New York (AP) — Moderator became a 2012 champion, coronavirus pandemic, when Andy Murray sat in the main interview room at the US Open for a press conference before the tournament on Saturday.
Unlike the nine players who met the media there the day before, Murray chose to keep his mask on. And unlike about half of the other men and women in court when the last Grand Slam tournament of the year begins on Monday, Murray is vaccinated with COVID-19.
I wish he had more tennis professionals. In Flushing Meadows, The problem of hot buttons in society as a whole Recently, especially as the number of cases related to delta variants has increased.
For one thing, players and their team members do not need to be vaccinated, but spectators who pay to see them can get close enough to the action that provides a high five. There is at least one shot.
In addition, some players, like No. 1 Novak Djokovic, assemble the decision whether to take a shot as a purely personal choice. And some, like Murray, explain that it’s not just about protecting yourself, it’s about helping others.
“I feel like I’m enjoying a pretty normal life, but not for players who aren’t. I’m sure they’ll be dissatisfied with it. After all, we’re all vaccinated. I think the reason we are doing this is to pay attention to more people. As players traveling around the world, we have a responsibility to take care of everyone else, “says Murray. I did. “I’m happy to be vaccinated. I hope more players will choose it in the coming months.”
ATP spokesman said Saturday that more than 50% of male players were vaccinated and the male tour “continues to strongly recommend vaccination to players.” WTA spokesmen said that nearly half of female players were vaccinated, and women’s tours “strongly believe and now” exceed 85% by the end of the year “without requiring athletes to be vaccinated. We encourage everyone to be vaccinated with the goal of increasing the number of people.
Just recently Wednesday, the United States Tennis Association said fans do not need to be vaccinated at the US Open. But prompted by the New York City Mayor’s office, USTA met on Friday, It requires fans over the age of 12 to prove that they have received a single dose. Social media praises complaints from fans who are happy with the additional precautions and others who are angry with the policy and its timing.
People interacting with the players already needed to be vaccinated: USTA employees, chair referees, ball children, the media, and some guards and transport workers.
Some players say their traveling lifestyle, which regularly travels from city to city or from continent to continent, complicates vaccine availability.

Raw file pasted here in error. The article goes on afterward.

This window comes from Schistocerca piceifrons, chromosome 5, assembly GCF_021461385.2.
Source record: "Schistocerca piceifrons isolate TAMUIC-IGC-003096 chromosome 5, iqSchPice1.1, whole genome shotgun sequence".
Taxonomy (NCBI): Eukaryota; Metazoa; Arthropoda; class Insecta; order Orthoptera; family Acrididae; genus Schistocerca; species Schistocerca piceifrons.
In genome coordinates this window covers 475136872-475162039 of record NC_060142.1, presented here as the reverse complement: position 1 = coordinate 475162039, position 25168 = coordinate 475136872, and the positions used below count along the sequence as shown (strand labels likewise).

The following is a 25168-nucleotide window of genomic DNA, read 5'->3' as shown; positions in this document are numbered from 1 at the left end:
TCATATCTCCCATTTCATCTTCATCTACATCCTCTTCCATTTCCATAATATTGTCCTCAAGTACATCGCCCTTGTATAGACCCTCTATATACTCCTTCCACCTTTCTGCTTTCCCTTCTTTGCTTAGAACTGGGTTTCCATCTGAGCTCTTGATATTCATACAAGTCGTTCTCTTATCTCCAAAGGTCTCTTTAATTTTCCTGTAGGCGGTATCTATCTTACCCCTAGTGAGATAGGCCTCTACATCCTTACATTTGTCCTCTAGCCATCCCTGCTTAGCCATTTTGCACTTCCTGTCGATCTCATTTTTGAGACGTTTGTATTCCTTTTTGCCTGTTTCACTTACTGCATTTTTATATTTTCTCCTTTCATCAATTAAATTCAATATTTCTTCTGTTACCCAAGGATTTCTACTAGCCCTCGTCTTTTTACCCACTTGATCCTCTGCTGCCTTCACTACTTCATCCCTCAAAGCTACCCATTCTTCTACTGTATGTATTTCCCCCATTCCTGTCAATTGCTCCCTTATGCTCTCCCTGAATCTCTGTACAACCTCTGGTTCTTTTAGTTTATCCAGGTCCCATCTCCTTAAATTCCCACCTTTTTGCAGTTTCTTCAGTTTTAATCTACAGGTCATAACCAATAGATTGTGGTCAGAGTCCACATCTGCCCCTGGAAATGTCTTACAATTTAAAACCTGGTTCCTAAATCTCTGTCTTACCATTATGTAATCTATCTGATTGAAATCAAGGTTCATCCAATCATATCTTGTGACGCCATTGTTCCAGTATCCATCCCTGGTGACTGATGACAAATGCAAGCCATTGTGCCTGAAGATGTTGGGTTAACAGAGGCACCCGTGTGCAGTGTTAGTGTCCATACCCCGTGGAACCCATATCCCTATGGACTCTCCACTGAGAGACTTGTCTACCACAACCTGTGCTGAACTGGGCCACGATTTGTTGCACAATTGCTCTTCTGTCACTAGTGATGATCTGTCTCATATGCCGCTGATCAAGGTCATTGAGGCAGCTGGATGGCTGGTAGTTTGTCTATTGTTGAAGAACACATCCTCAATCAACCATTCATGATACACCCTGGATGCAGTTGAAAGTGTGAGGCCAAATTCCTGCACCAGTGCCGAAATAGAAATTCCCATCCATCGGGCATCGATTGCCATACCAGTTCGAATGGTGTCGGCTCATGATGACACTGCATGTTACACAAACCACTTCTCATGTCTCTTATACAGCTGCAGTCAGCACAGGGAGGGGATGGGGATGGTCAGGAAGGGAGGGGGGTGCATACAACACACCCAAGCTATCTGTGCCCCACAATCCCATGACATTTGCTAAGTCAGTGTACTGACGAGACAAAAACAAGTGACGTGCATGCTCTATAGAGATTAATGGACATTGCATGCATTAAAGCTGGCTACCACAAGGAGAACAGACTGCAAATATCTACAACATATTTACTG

“There are several opportunities throughout the year. Three major semi-phies that have not been vaccinated for contact tracing and have not been withdrawn from Wimbledon after team members tested positive for COVID-19. Nalist Johanna Konta said she was ill and couldn’t compete in the Tokyo Olympics. “But obviously, it’s logical to time them together. That’s the essence of our sport.”
Unlike team sports such as the NFL and Major League Baseball, where vaccines are encouraged and incentives, tennis is a very personal sport, giving players the opportunity to take shots onsite in certain tournaments. However, it will not be offered in other tournaments, including the United States. Open yourself.
“We have provided athletes with information on where they can be vaccinated near the hotel …. There are many places in New York City where non-citizens can be vaccinated,” said the tournament director. Stacy Alastair said. “There is nothing special to do here.”
Coco Gauff, a 17-year-old American who made it to the French Open quarterfinals in June, said he was to be vaccinated for the first time the same week he got COVID-19.
“The real problem is spacing the doses, and obviously it’s hard to get from country to country,” Gauff said this month.
“But I’ll get it as soon as possible,” she said.
Other athletes, such as Stefanos Tsitsipas, after Djokovic at the French Open, have stated that they will only be vaccinated when needed.
Tsitsipas, who will face Murray on Monday, said, “I’m pretty sure I’ll have to do that someday, but I haven’t done it because competition isn’t mandatory so far.” Told.
Djokovic and his wife, Elena, were positive for the coronavirus last year after organizing a series of exhibition matches while the Pro Tour was dormant.
“I think it should always be a personal decision, whether or not it is vaccinated, so I support it,” Djokovic said. “So it’s entirely up to them, whether or not someone wants to be vaccinated. I hope it stays that way.
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